Lawyer of the Year

Massachusetts Lawyers Weekly, December 28, 1998

[excerpt from article of December 28, 1998]

Multi-million-dollar verdicts and settlements in the emotional and lucrative field of medical malpractice are old hat for Drew Meyer, who had another banner year in 1998 by chalking up several $1-million-plus recoveries, including what is believed to be the commonwealth's largest award ever in a wrongful-death suit.

Q. After the vast number of medical malpractice cases you've handled, what is your general opinion of the medical establishment in Massachusetts?

A. I believe that Massachusetts is one of the finest medical centers in the world. At its best, Massachusetts offers the best doctors, the best hospitals and the best medicine. But at its worst, it does not do very much to clean up the problems that exist in the lower areas of the practice. There is very little if any effort to regulate and maintain high standards. Rather, what we end up seeing are pockets of deficiencies that simply go unaddressed, and, to some extent, protected by medical professionals. They recognize within their profession that there are these major deviations from the high levels that many of the doctors practice. We end up seeing the really bad mistakes, and instead of an effort to correct and protect against them from happening again, we see an effort to cover them up and keep from the public information that these errors do exist.

Q. You once said that "med-mal cases are not won or lost on the medicine since you can't teach the jury something on a Tuesday and ask them to find for you on a substantial verdict three days later." So how do you win your cases?

A. I try and locate within the particular set of facts or case, issues which are understandable to the jury and which they knew were either right or wrong before they ever sat down in the jury box. They might not understand which tool to use during a particular operation; you would have to teach them that. But they do understand that if a doctor should be at the hospital in five minutes and it's an emergency, and it takes him two hours to get there — that's wrong. Those kinds of issues are the ones which resonate with the jury, which they understand and which they knew before they ever sat down in the jury box.

Q. What's been your most difficult case to date?

A. Every medical-malpractice case is a difficult case. There's no such thing as an easy case. Our clients come into the office and often say to us, "This is open and shut." And I tell them there is no such thing as an open-and-shut medical-malpractice case. There is no case in which I have not seen a defense raised and argued and sometimes presented to a jury & — right down to cases where they've operated on the wrong leg or left instruments inside people. Some of the most obvious mistakes are still defended. I find the most compelling and difficult cases for me personally — and I don't mean academically difficult — are the [ones] where we represent children who have ongoing medical needs, whose families have been permanently and tragically altered by some event.... Those cases carry with them such importance for the families and the individuals, that for me personally, they're the most difficult because I understand the importance of the result.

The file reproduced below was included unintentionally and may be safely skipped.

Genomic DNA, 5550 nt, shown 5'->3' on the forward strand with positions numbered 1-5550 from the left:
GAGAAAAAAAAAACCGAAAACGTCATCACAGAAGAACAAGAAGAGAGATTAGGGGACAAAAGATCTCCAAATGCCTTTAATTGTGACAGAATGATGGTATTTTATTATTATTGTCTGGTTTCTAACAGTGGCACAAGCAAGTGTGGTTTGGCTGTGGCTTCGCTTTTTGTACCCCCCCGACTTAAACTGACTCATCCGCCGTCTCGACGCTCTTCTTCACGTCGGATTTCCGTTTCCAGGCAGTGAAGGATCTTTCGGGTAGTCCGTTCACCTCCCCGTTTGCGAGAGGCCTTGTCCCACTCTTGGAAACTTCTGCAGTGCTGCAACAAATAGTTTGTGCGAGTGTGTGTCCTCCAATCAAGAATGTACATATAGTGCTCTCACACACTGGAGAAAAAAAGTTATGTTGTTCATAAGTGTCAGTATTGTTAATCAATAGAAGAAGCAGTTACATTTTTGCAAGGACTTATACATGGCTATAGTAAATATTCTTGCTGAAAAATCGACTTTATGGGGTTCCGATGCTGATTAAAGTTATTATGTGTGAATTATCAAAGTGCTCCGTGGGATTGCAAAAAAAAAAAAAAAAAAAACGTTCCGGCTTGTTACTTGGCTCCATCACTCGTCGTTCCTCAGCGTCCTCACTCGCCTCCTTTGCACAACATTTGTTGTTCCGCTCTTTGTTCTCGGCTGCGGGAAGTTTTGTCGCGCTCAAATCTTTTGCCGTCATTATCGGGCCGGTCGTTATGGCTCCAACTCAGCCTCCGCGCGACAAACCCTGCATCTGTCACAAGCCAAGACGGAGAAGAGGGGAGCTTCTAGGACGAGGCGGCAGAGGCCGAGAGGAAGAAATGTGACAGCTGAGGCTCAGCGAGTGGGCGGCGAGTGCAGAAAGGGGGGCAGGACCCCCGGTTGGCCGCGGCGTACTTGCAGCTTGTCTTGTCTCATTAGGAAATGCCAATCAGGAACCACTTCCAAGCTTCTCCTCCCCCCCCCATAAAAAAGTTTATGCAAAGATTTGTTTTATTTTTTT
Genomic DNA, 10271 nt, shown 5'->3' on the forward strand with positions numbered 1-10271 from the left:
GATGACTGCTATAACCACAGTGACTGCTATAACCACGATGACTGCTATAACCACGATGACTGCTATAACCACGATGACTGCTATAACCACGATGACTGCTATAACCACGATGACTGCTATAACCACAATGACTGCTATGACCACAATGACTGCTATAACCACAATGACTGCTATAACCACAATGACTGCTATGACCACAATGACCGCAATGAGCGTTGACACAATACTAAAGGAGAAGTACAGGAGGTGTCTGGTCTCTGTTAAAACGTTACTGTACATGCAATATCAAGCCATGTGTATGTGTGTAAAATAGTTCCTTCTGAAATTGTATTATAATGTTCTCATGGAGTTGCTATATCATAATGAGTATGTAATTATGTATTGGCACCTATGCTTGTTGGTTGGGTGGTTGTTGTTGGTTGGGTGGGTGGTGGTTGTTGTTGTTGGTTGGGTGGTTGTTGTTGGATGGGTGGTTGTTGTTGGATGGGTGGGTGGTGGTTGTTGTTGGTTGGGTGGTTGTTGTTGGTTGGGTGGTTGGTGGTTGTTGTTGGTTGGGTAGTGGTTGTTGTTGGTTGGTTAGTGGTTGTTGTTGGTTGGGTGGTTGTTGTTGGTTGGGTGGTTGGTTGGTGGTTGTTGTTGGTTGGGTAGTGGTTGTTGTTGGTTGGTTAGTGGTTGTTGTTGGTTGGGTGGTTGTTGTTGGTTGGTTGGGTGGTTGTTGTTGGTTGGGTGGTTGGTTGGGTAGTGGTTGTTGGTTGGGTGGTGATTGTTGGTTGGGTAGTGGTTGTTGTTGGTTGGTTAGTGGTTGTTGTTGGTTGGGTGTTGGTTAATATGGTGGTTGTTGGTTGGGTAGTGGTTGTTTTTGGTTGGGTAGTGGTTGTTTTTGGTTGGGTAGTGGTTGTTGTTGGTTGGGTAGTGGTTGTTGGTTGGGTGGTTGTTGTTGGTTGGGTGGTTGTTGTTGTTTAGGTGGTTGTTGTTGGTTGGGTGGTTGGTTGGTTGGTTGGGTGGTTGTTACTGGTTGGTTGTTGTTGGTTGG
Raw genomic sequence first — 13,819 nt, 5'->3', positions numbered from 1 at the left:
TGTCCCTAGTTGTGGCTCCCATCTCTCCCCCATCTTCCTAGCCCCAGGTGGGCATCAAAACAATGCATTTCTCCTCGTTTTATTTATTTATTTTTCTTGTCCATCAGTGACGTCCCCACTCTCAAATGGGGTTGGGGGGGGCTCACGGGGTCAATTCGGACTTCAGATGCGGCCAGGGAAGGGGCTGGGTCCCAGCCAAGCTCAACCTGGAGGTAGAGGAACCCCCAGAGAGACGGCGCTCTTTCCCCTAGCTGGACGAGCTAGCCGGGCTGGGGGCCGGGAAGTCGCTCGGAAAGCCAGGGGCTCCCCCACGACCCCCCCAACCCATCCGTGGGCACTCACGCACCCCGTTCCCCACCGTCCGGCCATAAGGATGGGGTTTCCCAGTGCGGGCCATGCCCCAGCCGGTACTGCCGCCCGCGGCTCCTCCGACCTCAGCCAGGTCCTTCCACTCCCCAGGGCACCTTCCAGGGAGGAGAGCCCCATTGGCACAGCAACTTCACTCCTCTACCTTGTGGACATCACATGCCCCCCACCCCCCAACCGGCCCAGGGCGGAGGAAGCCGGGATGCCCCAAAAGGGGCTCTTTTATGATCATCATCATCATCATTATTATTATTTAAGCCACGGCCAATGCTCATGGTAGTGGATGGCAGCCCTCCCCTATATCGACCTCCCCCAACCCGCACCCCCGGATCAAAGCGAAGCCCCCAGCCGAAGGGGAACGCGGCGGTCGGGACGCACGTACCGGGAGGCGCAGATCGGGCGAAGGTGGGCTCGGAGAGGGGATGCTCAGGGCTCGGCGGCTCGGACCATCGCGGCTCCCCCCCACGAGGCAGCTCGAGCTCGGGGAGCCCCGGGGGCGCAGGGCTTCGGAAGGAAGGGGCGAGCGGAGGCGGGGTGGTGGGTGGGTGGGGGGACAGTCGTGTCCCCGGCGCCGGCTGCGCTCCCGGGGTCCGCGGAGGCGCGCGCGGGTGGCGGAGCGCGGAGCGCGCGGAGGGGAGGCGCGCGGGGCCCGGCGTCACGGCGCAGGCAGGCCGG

Q. You've said that the most egregious cases are often sealed by secrecy agreements and the number of cases that are reported are only a fraction of what actually exists. Do you see confidentiality agreements as a growing trend and how does this impact lawyers?

A. I believe confidentiality agreements are against public policy. They work to the detriment not only of the clients, but to the detriment of society. [They] really stand in the way of information that can be helpful in determining where the pockets of problems are in this state.... The client, for the most part, doesn't want confidentiality. For the most part, they brought the case because they want to expose what happened. Further, we as lawyers have a social responsibility not to cover up or maintain secrecy or to sign along. ... If we maintain that information ourselves and don't expose it, we end up in a situation where we may actually be participating in allowing harm to come to others.

Q. Is it still difficult to find doctors to testify against other doctors in medical-malpractice cases?

A. It's less difficult today than it was in the past to find people who will, under the appropriate set of circumstances, come forward and speak their minds. I tend not to look at it as doctors testifying against each other, as I do doctors testifying as to what good medicine is all about, and how an appropriate set of medical circumstances ought to be handled, or how a condition ought to be dealt with. Through the exposure of the various frailties of the institution and pockets of problems in the various hospitals across the state, more doctors are receptive to saying, "Yes, that's wrong. I will speak up about that problem." And there seems to be more of a trend amongst doctors who want to protect their patients.